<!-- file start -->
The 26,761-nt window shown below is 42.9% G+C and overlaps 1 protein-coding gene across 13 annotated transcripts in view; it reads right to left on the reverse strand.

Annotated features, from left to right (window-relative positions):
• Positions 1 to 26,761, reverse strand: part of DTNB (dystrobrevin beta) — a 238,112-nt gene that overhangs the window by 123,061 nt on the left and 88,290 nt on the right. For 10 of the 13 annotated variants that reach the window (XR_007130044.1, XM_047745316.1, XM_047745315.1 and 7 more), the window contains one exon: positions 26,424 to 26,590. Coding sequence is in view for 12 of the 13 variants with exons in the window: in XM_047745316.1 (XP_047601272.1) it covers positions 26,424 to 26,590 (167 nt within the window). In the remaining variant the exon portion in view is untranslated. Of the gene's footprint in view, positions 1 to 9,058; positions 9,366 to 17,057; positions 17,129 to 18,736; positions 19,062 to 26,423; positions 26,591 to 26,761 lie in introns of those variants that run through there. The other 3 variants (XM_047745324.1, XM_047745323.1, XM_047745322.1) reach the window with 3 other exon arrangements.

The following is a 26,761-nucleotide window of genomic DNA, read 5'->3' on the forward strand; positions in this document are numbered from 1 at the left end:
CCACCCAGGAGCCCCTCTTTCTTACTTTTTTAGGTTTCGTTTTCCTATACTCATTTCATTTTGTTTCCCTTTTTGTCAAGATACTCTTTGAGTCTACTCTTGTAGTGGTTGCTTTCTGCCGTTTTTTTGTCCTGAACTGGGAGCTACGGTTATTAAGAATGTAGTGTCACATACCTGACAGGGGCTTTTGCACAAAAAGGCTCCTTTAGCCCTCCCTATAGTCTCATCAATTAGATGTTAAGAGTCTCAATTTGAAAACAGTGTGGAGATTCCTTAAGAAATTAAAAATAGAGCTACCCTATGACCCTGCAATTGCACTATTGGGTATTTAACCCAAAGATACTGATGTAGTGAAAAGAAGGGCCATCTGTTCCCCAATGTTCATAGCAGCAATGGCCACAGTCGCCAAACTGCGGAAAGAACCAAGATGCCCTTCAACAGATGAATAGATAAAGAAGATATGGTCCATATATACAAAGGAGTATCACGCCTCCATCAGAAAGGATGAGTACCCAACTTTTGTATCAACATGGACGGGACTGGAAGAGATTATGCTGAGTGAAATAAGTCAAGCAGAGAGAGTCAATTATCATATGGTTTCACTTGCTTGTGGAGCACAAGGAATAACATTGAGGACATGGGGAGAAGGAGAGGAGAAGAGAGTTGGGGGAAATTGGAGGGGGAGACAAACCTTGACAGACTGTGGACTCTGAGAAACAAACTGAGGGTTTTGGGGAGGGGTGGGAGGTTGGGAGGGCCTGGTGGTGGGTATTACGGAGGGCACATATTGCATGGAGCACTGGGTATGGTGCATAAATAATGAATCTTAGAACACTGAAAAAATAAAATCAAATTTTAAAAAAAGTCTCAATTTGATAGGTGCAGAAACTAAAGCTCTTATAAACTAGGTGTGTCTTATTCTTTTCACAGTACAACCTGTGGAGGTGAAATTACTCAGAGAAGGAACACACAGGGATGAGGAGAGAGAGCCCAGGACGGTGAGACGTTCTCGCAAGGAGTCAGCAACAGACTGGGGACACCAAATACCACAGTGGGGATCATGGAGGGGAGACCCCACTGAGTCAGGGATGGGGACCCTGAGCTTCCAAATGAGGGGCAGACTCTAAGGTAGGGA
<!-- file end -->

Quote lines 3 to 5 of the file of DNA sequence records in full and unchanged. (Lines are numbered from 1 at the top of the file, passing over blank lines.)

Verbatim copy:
• Positions 1 to 26,761, reverse strand: part of DTNB (dystrobrevin beta) — a 238,112-nt gene that overhangs the window by 123,061 nt on the left and 88,290 nt on the right. For 10 of the 13 annotated variants that reach the window (XR_007130044.1, XM_047745316.1, XM_047745315.1 and 7 more), the window contains one exon: positions 26,424 to 26,590. Coding sequence is in view for 12 of the 13 variants with exons in the window: in XM_047745316.1 (XP_047601272.1) it covers positions 26,424 to 26,590 (167 nt within the window). In the remaining variant the exon portion in view is untranslated. Of the gene's footprint in view, positions 1 to 9,058; positions 9,366 to 17,057; positions 17,129 to 18,736; positions 19,062 to 26,423; positions 26,591 to 26,761 lie in introns of those variants that run through there. The other 3 variants (XM_047745324.1, XM_047745323.1, XM_047745322.1) reach the window with 3 other exon arrangements.

The following is a 26,761-nucleotide window of genomic DNA, read 5'->3' on the forward strand; positions in this document are numbered from 1 at the left end:
CCACCCAGGAGCCCCTCTTTCTTACTTTTTTAGGTTTCGTTTTCCTATACTCATTTCATTTTGTTTCCCTTTTTGTCAAGATACTCTTTGAGTCTACTCTTGTAGTGGTTGCTTTCTGCCGTTTTTTTGTCCTGAACTGGGAGCTACGGTTATTAAGAATGTAGTGTCACATACCTGACAGGGGCTTTTGCACAAAAAGGCTCCTTTAGCCCTCCCTATAGTCTCATCAATTAGATGTTAAGAGTCTCAATTTGAAAACAGTGTGGAGATTCCTTAAGAAATTAAAAATAGAGCTACCCTATGACCCTGCAATTGCACTATTGGGTATTTAACCCAAAGATACTGATGTAGTGAAAAGAAGGGCCATCTGTTCCCCAATGTTCATAGCAGCAATGGCCACAGTCGCCAAACTGCGGAAAGAACCAAGATGCCCTTCAACAGATGAATAGATAAAGAAGATATGGTCCATATATACAAAGGAGTATCACGCCTCCATCAGAAAGGATGAGTACCCAACTTTTGTATCAACATGGACGGGACTGGAAGAGATTATGCTGAGTGAAATAAGTCAAGCAGAGAGAGTCAATTATCATATGGTTTCACTTGCTTGTGGAGCACAAGGAATAACATTGAGGACATGGGGAGAAGGAGAGGAGAAGAGAGTTGGGGGAAATTGGAGGGGGAGACAAACCTTGACAGACTGTGGACTCTGAGAAACAAACTGAGGGTTTTGGGGAGGGGTGGGAGGTTGGGAGGGCCTGGTGGTGGGTATTACGGAGGGCACATATTGCATGGAGCACTGGGTATGGTGCATAAATAATGAATCTTAGAACACTGAAAAAATAAAATCAAATTTTAAAAAAAGTCTCAATTTGATAGGTGCAGAAACTAAAGCTCTTATAAACTAGGTGTGTCTTATTCTTTTCACAGTACAACCTGTGGAGGTGAAATTACTCAGAGAAGGAACACACAGGGATGAGGAGAGAGAGCCCAGGACGGTGAGACGTTCTCGCAAGGAGTCAGCAACAGACTGGGGACACCAAATACCACAGTGGGGATCATGGAGGGGAGACCCCACTGAGTCAGGGATGGGGACCCTGAGCTTCCAAATGAGGGGCAGACTCTAAGGTAGGGA